a circuit electrically connected to the tubes, the circuit including an output amplifier outputting a signal representative of voltage, at least one switch selectively connecting the second capacitor to ground, and at least one empty check capacitor connected to the switch, the switch being movable between a first position, wherein the second capacitor interconnects the output amplifier with the input signal generator and the empty check capacitor is connected to ground, and a second position, wherein the second capacitor is connected to ground and the empty check capacitor interconnects the output amplifier with the input signal generator.
2. The sensor of claim 1, wherein the input signal generator generates a triangle wave.
3. The sensor of claim 1, wherein the input signal generator generates a sinusoidal wave, square wave, or triangle wave.
4. An oil level sensor for a vehicle, comprising:
an oil pan;
a receiver tube disposed in the oil pan;
a level tube in the receiver tube;
a reference tube in the receiver tube below the level tube, each tube defining a respective interior communicating with the oil pan, such that oil in the pan can enter the interior of each tube, the level tube and receiver tube establishing a first capacitor, the reference tube and receiver tube establishing a second capacitor;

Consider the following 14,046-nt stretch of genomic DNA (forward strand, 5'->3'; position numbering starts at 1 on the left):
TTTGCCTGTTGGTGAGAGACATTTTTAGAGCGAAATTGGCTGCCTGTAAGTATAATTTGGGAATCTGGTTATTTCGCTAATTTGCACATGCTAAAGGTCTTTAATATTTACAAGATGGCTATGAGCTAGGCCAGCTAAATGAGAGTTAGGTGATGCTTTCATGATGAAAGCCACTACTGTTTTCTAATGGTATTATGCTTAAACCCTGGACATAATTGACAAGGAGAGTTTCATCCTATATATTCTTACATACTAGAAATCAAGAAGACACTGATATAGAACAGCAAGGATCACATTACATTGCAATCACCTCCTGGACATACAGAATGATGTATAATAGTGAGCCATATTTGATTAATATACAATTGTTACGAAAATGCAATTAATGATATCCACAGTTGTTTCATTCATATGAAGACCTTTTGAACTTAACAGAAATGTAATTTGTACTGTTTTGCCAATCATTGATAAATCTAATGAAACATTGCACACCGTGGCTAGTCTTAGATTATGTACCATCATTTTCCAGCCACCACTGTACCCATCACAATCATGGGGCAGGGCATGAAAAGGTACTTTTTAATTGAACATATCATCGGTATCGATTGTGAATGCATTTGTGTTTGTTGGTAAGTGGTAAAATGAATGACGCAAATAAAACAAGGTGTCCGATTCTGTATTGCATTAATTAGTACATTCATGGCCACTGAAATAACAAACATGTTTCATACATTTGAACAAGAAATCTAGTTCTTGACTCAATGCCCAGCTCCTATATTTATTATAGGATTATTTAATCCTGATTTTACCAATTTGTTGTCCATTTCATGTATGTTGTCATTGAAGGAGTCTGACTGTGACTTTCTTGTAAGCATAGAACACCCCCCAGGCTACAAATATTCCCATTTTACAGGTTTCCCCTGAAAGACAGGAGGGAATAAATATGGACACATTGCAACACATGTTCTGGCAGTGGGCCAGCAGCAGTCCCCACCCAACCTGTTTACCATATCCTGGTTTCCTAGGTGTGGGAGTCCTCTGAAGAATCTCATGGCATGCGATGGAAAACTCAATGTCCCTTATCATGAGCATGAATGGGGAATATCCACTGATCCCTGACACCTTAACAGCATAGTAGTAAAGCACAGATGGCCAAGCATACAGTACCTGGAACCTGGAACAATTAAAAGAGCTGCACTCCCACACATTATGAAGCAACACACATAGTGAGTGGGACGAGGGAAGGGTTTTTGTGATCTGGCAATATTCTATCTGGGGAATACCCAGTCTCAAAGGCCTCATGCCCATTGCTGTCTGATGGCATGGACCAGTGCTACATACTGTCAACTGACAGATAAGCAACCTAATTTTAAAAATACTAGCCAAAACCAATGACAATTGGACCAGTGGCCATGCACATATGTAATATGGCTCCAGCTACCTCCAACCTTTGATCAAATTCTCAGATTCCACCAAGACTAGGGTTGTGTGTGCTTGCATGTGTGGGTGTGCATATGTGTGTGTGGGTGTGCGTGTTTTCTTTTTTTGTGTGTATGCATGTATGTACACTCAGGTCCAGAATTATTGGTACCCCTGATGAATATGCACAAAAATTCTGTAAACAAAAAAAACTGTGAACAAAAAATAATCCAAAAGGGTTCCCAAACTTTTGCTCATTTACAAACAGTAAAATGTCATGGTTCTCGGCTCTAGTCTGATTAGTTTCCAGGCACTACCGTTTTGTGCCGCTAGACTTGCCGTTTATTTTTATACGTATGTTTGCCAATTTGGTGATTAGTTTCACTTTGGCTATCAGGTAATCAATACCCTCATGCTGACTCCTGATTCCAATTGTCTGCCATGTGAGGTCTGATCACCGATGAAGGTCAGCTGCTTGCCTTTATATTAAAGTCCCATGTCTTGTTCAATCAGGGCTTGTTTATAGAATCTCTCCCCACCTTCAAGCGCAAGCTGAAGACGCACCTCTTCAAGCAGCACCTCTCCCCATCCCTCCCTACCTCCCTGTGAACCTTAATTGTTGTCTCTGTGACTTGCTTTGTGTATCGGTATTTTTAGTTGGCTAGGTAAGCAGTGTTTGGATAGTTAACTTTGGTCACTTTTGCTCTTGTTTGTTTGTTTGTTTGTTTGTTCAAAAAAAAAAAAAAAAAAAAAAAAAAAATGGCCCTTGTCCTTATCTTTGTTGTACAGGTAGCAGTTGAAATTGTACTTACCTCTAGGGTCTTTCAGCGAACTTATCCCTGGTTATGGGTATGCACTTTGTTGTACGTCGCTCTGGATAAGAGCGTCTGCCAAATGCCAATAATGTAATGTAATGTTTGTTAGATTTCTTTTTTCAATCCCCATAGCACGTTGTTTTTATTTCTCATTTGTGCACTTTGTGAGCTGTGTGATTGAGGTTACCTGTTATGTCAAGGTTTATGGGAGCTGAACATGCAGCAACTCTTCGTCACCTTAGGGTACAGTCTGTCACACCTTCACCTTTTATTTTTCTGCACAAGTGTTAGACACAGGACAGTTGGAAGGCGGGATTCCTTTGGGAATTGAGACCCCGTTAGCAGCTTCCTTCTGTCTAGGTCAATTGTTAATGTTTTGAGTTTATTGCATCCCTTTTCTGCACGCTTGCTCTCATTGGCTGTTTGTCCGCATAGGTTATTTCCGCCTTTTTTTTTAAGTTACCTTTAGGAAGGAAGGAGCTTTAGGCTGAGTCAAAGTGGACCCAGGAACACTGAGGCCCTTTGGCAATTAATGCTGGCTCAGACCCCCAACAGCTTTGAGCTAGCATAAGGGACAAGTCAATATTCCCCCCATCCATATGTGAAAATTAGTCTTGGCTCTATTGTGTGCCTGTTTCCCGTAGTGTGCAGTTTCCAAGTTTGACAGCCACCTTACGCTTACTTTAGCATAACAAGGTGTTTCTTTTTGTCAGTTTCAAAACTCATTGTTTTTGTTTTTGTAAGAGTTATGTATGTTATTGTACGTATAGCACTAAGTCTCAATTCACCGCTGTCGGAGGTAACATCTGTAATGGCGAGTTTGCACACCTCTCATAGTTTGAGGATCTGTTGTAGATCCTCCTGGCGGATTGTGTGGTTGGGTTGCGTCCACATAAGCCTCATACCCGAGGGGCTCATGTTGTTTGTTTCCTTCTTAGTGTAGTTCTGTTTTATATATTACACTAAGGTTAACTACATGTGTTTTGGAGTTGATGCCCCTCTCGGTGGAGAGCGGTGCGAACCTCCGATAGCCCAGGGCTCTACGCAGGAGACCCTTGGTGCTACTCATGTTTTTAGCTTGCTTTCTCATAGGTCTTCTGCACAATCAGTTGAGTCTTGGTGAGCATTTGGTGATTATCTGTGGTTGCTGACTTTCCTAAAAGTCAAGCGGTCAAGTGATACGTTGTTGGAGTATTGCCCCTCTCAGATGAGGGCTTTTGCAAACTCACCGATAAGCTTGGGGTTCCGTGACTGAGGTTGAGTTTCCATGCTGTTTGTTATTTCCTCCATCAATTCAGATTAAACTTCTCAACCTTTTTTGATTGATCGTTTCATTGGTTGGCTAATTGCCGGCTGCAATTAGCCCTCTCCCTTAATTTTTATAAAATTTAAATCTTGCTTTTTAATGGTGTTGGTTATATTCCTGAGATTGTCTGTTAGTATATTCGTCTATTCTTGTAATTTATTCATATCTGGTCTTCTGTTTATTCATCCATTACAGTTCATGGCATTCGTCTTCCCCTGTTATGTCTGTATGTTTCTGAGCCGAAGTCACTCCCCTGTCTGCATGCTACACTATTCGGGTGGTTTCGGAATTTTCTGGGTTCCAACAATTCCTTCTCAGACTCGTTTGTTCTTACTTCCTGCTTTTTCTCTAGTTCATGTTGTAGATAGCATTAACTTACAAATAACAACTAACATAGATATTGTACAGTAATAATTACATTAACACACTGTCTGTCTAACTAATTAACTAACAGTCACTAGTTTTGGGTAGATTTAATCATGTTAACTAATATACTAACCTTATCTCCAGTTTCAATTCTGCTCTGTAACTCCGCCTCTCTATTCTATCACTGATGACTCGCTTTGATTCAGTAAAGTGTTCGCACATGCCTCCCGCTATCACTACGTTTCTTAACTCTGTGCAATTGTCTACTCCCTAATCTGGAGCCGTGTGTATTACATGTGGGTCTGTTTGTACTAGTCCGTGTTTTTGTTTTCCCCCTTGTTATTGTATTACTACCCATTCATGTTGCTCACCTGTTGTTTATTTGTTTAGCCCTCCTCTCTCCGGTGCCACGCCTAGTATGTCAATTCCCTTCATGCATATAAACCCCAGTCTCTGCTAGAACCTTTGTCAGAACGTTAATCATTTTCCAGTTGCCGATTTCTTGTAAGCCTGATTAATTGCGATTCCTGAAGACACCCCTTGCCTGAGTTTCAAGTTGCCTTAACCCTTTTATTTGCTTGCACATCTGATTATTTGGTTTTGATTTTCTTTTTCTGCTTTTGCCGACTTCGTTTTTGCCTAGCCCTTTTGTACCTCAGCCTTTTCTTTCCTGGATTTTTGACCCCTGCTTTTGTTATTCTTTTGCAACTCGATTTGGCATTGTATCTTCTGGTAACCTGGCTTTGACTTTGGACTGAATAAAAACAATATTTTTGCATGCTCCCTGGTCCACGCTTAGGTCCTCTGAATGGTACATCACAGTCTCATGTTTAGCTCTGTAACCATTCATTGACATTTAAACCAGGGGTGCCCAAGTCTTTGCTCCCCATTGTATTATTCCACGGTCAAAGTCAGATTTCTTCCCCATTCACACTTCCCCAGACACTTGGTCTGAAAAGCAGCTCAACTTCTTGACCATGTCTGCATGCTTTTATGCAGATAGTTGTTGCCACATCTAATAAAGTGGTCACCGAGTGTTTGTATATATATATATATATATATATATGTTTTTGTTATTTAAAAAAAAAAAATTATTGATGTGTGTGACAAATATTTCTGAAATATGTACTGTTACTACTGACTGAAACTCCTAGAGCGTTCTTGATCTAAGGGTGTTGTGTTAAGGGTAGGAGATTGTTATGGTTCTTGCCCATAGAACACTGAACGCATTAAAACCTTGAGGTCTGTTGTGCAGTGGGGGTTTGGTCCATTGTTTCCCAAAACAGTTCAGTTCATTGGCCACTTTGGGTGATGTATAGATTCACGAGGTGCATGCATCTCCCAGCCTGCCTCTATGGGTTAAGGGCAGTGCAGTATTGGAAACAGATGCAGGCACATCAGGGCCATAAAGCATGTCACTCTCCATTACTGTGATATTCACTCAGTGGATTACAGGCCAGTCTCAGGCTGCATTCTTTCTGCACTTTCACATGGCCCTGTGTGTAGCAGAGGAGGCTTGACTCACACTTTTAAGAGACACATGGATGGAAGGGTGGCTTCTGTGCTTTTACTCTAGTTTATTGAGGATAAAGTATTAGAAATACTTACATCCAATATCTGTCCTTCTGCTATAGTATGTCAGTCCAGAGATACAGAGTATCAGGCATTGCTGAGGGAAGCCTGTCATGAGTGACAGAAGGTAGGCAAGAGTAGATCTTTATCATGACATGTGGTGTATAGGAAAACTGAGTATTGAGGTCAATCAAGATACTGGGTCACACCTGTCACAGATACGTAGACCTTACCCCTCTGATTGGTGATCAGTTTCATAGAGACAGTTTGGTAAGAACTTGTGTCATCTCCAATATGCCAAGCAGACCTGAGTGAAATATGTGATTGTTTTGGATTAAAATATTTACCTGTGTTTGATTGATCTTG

a circuit electrically connected to the tubes, the circuit including an output amplifier outputting a signal representative of voltage, an input signal generator, at least one switch selectively connecting the second capacitor to ground, at least one empty check capacitor connected to the switch, the first capacitor interconnecting the output amplifier and input signal generator, the switch being movable between a first position, wherein the second capacitor interconnects the output amplifier with the input signal generator and the empty check capacitor is connected to ground, and a second position, wherein the second capacitor is connected to ground and the empty check capacitor interconnects the output amplifier with the input signal generator.
5. The sensor of claim 4, wherein the input signal generator generates a triangle wave.
6. The sensor of claim 4, wherein the input signal generator generates a sinusoidal wave or square wave.
Description
TECHNICAL FIELD

The present invention relates generally to systems and methods for measuring fluid levels, and more particularly to methods and structure for measuring oil level in a vehicle engine.